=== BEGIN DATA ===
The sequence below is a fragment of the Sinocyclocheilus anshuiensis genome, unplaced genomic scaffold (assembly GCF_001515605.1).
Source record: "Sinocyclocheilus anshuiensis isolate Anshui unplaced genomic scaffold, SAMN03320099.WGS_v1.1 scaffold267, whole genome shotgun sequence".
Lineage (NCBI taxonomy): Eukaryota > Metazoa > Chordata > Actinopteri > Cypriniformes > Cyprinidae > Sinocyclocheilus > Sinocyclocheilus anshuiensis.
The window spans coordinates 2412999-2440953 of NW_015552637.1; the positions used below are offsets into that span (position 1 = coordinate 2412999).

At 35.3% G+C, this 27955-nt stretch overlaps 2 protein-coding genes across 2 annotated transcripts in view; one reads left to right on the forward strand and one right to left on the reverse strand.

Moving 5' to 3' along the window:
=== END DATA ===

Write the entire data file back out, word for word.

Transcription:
The sequence below is a fragment of the Sinocyclocheilus anshuiensis genome, unplaced genomic scaffold (assembly GCF_001515605.1).
Source record: "Sinocyclocheilus anshuiensis isolate Anshui unplaced genomic scaffold, SAMN03320099.WGS_v1.1 scaffold267, whole genome shotgun sequence".
Lineage (NCBI taxonomy): Eukaryota > Metazoa > Chordata > Actinopteri > Cypriniformes > Cyprinidae > Sinocyclocheilus > Sinocyclocheilus anshuiensis.
The window spans coordinates 2412999-2440953 of NW_015552637.1; the positions used below are offsets into that span (position 1 = coordinate 2412999).

At 35.3% G+C, this 27955-nt stretch overlaps 2 protein-coding genes across 2 annotated transcripts in view; one reads left to right on the forward strand and one right to left on the reverse strand.

Moving 5' to 3' along the window: